In this article, I will describe the steps necessary to install Oracle SQL*Plus on a Debian host. I am using Debian 6.0.5 and will install the “Instant Client” package from Oracle (version 18.104.22.168). First, we will prepare the system for the installation, download the installation package, set all the necessary variables, start SQL*Plus and connect to an instance. So let’s get started…
With Debian 6, the Debian distribution made the jump to a dependency based boot sequence using LSB tags. So when you update your current Debian installation, you might encounter some problems when your scripts are not properly prepared. Such as the following message:
insserv: script vzreboot: service vzreboot already provided!
When using a server with multiple external users, one thing that regularly comes up is that users want to access a folder on the server, such as the root folder for a webserver. This way every user can manage their files and upload new content. This can be achieved securely with SFTP, which uses the SSH protocol for file transfers.
In this article, I provide a simple script to create new users with minimal preparation and all correct settings. The text is based on the following article on debian-administration.org: OpenSSH SFTP chroot() with ChrootDirectory.
Since I started out with Linux (so about six years ago), I always used the Linux Logical Volume Manager (LVM) to partition my tables. First it was just because it seemed easier to configure my harddisks with it (also, the installer usually provided a nice option to do so), but in the last few months I had the possibility to work more with LVM and got to know some nice features.
One thing I regularly have to do is to extend an existing logical volume on a server. This article focuses on extending a logical volume with the help of LVM.
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On one of our Debian hosts, we use bash scripts and cron jobs to automate certain tasks. One of these bash scripts downloads files from an FTP server and archives them. After upgrading the host machine to Debian 6.0.4, one of the bash scripts suddenly showed warnings:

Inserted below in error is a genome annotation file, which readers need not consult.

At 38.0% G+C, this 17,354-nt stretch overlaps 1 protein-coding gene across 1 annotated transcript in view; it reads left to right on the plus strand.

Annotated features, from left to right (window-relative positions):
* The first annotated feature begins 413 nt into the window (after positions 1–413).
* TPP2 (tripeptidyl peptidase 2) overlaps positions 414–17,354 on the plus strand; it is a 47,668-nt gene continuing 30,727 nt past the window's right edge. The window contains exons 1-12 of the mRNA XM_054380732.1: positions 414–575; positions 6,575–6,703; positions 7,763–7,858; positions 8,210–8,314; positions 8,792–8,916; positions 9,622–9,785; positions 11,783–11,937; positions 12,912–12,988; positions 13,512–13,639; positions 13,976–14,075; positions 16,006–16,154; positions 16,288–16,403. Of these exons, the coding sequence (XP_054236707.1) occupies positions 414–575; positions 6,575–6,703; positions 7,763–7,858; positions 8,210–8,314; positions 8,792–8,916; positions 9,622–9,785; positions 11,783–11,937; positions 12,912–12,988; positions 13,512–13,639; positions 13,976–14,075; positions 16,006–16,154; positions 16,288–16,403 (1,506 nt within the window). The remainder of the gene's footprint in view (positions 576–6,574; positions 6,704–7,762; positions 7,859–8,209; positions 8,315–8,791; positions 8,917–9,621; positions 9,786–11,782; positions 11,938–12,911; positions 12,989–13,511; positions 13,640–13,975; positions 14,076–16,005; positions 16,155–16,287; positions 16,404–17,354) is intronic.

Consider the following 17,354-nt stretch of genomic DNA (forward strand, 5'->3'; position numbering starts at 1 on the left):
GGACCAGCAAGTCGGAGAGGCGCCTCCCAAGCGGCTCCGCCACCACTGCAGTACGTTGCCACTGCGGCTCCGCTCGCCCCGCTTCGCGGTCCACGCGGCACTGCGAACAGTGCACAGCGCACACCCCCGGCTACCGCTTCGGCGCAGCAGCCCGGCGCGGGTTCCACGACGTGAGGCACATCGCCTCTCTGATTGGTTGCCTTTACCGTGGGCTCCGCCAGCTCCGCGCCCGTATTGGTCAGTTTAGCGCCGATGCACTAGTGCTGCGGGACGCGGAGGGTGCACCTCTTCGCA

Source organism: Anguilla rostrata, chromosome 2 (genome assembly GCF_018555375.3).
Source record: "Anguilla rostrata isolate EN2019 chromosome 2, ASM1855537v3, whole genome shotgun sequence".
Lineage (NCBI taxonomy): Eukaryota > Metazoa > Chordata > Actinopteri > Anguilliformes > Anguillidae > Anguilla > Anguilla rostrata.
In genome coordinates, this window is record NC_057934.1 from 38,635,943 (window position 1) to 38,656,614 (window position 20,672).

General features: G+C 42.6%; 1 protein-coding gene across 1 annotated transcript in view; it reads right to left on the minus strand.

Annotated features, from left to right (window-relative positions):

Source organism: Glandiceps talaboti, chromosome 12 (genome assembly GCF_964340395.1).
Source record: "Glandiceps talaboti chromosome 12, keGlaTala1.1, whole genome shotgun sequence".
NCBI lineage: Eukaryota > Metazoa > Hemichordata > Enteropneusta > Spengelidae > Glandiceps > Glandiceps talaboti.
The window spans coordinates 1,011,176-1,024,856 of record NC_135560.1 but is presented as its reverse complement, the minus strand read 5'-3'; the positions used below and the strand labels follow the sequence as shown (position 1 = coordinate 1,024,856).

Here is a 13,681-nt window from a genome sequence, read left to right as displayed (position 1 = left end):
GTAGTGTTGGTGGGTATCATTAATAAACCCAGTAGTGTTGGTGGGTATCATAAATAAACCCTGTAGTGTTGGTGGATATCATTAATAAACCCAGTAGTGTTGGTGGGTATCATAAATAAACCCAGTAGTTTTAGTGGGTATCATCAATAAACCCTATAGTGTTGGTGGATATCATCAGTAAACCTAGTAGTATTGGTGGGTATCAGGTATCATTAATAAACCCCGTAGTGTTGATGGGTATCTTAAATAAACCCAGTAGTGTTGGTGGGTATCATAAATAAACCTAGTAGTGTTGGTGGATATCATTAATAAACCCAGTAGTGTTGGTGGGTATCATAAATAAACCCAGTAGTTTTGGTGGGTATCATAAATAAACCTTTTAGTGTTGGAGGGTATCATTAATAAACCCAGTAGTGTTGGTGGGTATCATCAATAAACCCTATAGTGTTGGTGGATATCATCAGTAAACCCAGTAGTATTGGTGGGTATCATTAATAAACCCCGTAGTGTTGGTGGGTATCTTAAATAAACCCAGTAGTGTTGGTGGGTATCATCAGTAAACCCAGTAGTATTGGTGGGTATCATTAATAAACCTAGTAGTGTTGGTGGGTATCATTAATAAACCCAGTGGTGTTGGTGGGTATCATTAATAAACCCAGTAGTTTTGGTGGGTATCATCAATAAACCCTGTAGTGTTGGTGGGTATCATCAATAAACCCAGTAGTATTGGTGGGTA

/srv/foo/bar.sh: line 146: warning: here-document at line 140 delimited by end-of-file (wanted `EOF')
So there I was. I just installed Nagios on a brand new Debian (6.0.3) host, I was greeted with the following error message after logging into the Nagios web interface and clicking a link that uses external commands:
Error: Could not stat() command file ‘/var/lib/nagios3/rw/nagios.cmd’
The Linux kernel provides the tmpfs, which basically creates a file system in memory. This temporary file system can be used to store temporary data, such as caches or log files. Read more about tmpfs in the kernel documentation: tmpfs.txt
After reading this excellent article about using tmpfs in Linux, I decided to put it to the test. Even though the Linux kernel already does a good job caching files, I wanted to see the performance of this solution by applying different loads on it. For this, I am using the IOzone tool I already used for my ZFS tests (1) (2) and my Amazon EC2 IO test.
So one might want to ask why you’d want to sacrifice the fantastic stability and openness of Debian to install a vanilla (= original) kernel (Debian currently has 2.6.32). There are quite a few reasons for doing so. For example, the current kernel (2.6.38) has TRIM support, which is something I am looking for when using SSDs. Also, maybe you want to have a bleeding edge kernel just for the fun of it. So lets get started.
Coming from Linux distributions where BASH is usually already set up and configured, I had to find my way around in a UNIX environment first. So here I present the files necessary for a proper installation of BASH under Solaris 10 (yes, I know Solaris 11 Express is out :)).